Tuesday, July 12, 2011


Of course "they" needed BC Rail ... but "we" needed BC Rail most of all

It's a mad, mad, mad, mad world:

Clearlease.com: Caterpillar (NYSE:CAT) completed the biggest deal ever in its history, namely the $8.8 billion buyout of Bucyrus International Inc.

... Caterpillar is riding the wave of heightened construction and mining activity in the developing markets, triggered by the demand for coal, copper and iron ore. The company expects demand to continue expanding over the next decade.

Caterpillar Inc. manufactures and sells construction and mining equipment, diesel and natural gas engines, industrial gas turbines, and diesel-electric locomotives worldwide. It operates through three lines of businesses: Machinery, Engines, and Financial Products. The Machinery business offers construction, mining, and forestry machinery, including track and wheel tractors, track and wheel loaders, pipelayers, motor graders, wheel tractor-scrapers, track and wheel excavators, backhoe loaders, log skidders, log loaders, off-highway trucks, articulated trucks, paving products, skid steer loaders, underground mining equipment, tunnel boring equipment, and related parts. It also manufactures diesel-electric locomotives; and manufactures and services rail-related products and logistics services for other companies ....

Read all about it HERE:



Fortune announces Posco JV, mulls second partner for BC coal project

By: Liezel Hill
Mining Weekly - July 13, 2011

TORONTO (miningweekly.com) – TSX-listed Fortune Minerals has agreed to sell 20% of its Mount Klappan anthracite coal project in north-west British Columbia to a subsidiary of Korean steelmaker Posco, the world's third-biggest steel producer by market value.

The company still plans to take on a second partner for the project, which could start production in 2014, depending on how long permitting takes, CEO Robin Goad told Mining Weekly Online on Wednesday.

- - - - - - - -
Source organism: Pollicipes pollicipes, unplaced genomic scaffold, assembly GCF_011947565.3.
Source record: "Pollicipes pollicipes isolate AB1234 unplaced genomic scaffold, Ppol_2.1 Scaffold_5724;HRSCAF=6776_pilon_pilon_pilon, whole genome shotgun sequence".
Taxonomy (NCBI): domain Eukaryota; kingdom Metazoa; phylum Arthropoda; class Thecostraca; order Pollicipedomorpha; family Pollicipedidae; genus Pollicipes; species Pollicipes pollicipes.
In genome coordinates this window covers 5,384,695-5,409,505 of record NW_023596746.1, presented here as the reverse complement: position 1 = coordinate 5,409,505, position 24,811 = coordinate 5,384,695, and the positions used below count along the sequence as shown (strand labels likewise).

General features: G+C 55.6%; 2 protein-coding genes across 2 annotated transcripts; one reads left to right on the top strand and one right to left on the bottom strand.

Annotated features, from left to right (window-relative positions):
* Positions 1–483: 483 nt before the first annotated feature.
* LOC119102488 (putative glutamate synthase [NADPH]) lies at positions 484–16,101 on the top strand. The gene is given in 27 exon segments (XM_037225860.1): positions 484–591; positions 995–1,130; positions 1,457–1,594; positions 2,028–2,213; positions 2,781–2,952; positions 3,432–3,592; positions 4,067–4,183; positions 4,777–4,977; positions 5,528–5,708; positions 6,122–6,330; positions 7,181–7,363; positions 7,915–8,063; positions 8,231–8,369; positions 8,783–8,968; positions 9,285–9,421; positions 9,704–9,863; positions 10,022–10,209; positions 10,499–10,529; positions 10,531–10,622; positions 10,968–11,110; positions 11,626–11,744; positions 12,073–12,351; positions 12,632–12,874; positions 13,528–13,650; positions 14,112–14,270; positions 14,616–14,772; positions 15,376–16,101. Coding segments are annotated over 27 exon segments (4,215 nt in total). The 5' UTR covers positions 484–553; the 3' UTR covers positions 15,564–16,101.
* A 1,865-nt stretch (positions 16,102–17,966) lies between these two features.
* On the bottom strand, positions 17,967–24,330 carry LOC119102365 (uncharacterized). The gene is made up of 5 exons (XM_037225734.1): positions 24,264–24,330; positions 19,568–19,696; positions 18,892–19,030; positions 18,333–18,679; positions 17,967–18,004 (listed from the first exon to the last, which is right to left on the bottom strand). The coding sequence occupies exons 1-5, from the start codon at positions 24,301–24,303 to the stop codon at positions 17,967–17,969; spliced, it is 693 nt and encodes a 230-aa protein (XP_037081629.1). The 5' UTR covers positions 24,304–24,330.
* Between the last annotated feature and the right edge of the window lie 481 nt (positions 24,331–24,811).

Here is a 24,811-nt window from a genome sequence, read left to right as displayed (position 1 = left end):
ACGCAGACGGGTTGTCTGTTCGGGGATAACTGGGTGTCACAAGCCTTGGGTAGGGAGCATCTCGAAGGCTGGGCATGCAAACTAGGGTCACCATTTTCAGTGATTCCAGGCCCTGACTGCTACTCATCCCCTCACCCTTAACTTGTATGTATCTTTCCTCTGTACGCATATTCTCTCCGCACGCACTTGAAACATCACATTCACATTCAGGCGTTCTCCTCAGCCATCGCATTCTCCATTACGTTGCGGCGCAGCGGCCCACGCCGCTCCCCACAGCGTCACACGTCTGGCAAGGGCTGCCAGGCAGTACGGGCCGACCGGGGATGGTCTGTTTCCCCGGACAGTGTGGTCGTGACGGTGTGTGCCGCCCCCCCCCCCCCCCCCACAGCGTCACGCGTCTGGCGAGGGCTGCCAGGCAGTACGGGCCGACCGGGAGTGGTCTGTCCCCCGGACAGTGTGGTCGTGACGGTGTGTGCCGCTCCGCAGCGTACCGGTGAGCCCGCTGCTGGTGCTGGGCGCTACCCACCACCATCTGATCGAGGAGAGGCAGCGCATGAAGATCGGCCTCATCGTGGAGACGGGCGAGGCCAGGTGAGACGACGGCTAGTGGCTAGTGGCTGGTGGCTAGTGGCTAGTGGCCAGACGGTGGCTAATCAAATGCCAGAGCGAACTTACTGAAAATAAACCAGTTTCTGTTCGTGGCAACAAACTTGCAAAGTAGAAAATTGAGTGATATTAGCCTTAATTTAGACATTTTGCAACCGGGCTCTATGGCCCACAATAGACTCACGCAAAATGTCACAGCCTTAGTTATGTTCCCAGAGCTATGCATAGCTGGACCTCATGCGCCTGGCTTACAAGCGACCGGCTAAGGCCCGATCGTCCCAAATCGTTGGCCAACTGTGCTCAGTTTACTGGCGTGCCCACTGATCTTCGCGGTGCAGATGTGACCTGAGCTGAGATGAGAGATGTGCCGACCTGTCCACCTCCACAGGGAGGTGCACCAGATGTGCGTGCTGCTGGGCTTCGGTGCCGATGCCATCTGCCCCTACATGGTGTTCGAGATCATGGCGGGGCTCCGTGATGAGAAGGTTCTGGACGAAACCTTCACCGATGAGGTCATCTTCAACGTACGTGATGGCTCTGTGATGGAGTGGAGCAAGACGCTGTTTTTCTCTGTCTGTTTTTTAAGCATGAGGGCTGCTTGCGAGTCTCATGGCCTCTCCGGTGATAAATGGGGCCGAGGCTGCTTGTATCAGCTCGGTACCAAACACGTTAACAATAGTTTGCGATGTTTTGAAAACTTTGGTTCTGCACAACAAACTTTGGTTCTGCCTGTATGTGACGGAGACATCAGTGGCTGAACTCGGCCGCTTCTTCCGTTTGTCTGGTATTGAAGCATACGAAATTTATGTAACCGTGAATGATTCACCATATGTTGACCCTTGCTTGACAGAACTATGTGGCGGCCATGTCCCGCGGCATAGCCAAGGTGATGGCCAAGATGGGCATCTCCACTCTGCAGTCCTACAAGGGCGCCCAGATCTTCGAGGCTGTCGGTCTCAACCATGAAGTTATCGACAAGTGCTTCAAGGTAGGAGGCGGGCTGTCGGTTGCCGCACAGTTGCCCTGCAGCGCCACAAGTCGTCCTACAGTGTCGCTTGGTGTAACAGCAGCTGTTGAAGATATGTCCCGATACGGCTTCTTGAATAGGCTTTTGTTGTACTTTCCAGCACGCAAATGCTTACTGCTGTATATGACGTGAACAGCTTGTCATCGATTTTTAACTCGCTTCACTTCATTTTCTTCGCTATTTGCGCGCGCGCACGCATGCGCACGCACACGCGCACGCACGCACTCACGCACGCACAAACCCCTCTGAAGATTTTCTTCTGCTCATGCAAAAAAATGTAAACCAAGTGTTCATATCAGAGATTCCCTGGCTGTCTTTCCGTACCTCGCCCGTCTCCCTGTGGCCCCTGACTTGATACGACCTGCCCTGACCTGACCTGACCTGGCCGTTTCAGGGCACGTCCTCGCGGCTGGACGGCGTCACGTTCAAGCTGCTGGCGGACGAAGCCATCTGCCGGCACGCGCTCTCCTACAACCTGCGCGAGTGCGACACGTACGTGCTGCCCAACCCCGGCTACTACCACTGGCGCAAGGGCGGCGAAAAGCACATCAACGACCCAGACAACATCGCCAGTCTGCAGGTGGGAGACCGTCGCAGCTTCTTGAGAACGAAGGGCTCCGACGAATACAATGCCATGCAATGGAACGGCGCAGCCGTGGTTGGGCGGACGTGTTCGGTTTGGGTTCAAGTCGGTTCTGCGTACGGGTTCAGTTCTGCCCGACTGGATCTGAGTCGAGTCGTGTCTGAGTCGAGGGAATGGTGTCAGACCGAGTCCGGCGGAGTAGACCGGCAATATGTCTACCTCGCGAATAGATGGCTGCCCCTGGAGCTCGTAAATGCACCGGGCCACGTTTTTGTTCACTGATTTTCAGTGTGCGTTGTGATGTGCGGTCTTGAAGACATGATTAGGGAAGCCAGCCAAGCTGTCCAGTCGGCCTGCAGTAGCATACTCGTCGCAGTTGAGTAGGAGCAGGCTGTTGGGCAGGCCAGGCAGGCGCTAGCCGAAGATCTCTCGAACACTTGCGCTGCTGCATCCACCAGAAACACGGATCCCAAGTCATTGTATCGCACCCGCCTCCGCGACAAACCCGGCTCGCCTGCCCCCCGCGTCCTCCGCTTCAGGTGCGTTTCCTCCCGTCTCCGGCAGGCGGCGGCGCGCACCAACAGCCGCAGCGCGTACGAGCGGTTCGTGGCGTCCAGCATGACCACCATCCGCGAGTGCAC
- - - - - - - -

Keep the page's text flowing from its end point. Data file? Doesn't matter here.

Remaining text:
The agreement with Posco Canada (Poscan) involves an initial $30-million upfront payment, as well as Poscan funding its 20% share (about $154-million) of the project development costs. The group will also pay Fortune another $17.2-million based on future milestones.

The funds from Poscan should cover the costs of detailed engineering and design studies, Goad said.

From there, based on the capital estimates from a 2010 feasibility study, London, Ontario-based Fortune's share of project construction costs will be around $614-million.

“And we fully expect to bring in an additional partner that might buy a 20% to 30% tranche, presumably at a much higher price, and be responsible for a large part of Fortune's obligations to finance the mine,” Goad said in an interview.

Once production begins, Poscan will fund 20% of the operating costs and receive 20% of the coal produced at Mount Klappan.

The project has measured and indicated resources of 230.9-million tons and inferred resources of 359.5-million tons, and is expected to start up at an initial three-million tons a year of pulverised coal injection product from an openpit mine and wash plant.

Shares in Fortune Minerals rose 10.96% on Wednesday, to C$1.62 apiece by 14:56 in Toronto. The stock traded as high as C$1.72 earlier in the day.


Fortune had initially studied and begun permitting processes for a project that involved building a new road to truck production from the mine to port Stewart, but received attractive quotes last year from CN Railway on a plan to extend and upgrade a rail link to the site instead.